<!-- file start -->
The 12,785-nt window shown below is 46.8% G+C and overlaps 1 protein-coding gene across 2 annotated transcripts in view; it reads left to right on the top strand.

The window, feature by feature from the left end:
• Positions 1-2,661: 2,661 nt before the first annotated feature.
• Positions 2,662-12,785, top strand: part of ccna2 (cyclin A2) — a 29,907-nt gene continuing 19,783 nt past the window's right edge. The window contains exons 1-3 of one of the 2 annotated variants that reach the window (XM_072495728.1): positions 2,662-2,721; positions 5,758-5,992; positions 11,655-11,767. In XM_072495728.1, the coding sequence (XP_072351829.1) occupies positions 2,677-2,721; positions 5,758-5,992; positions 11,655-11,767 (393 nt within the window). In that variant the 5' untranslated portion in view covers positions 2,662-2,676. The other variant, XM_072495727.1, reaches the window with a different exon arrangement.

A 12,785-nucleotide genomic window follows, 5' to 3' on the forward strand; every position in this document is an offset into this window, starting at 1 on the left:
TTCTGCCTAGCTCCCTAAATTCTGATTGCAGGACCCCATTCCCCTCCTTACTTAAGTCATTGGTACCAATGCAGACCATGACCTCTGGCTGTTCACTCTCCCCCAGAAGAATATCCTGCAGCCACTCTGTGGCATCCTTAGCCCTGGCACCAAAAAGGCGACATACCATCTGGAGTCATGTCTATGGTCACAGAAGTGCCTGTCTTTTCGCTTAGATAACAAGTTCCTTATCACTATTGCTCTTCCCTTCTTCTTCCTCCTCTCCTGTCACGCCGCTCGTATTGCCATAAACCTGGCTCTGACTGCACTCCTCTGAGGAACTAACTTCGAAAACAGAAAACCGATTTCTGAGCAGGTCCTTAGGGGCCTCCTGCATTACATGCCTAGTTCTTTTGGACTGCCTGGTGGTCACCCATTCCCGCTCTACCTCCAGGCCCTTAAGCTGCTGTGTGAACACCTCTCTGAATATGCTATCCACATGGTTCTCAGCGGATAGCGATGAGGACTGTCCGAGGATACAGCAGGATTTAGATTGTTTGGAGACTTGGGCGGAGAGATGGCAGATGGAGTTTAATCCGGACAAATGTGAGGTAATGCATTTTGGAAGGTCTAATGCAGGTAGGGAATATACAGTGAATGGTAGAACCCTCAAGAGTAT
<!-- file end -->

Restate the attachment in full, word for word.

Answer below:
The 12,785-nt window shown below is 46.8% G+C and overlaps 1 protein-coding gene across 2 annotated transcripts in view; it reads left to right on the top strand.

The window, feature by feature from the left end:
• Positions 1-2,661: 2,661 nt before the first annotated feature.
• Positions 2,662-12,785, top strand: part of ccna2 (cyclin A2) — a 29,907-nt gene continuing 19,783 nt past the window's right edge. The window contains exons 1-3 of one of the 2 annotated variants that reach the window (XM_072495728.1): positions 2,662-2,721; positions 5,758-5,992; positions 11,655-11,767. In XM_072495728.1, the coding sequence (XP_072351829.1) occupies positions 2,677-2,721; positions 5,758-5,992; positions 11,655-11,767 (393 nt within the window). In that variant the 5' untranslated portion in view covers positions 2,662-2,676. The other variant, XM_072495727.1, reaches the window with a different exon arrangement.

A 12,785-nucleotide genomic window follows, 5' to 3' on the forward strand; every position in this document is an offset into this window, starting at 1 on the left:
TTCTGCCTAGCTCCCTAAATTCTGATTGCAGGACCCCATTCCCCTCCTTACTTAAGTCATTGGTACCAATGCAGACCATGACCTCTGGCTGTTCACTCTCCCCCAGAAGAATATCCTGCAGCCACTCTGTGGCATCCTTAGCCCTGGCACCAAAAAGGCGACATACCATCTGGAGTCATGTCTATGGTCACAGAAGTGCCTGTCTTTTCGCTTAGATAACAAGTTCCTTATCACTATTGCTCTTCCCTTCTTCTTCCTCCTCTCCTGTCACGCCGCTCGTATTGCCATAAACCTGGCTCTGACTGCACTCCTCTGAGGAACTAACTTCGAAAACAGAAAACCGATTTCTGAGCAGGTCCTTAGGGGCCTCCTGCATTACATGCCTAGTTCTTTTGGACTGCCTGGTGGTCACCCATTCCCGCTCTACCTCCAGGCCCTTAAGCTGCTGTGTGAACACCTCTCTGAATATGCTATCCACATGGTTCTCAGCGGATAGCGATGAGGACTGTCCGAGGATACAGCAGGATTTAGATTGTTTGGAGACTTGGGCGGAGAGATGGCAGATGGAGTTTAATCCGGACAAATGTGAGGTAATGCATTTTGGAAGGTCTAATGCAGGTAGGGAATATACAGTGAATGGTAGAACCCTCAAGAGTAT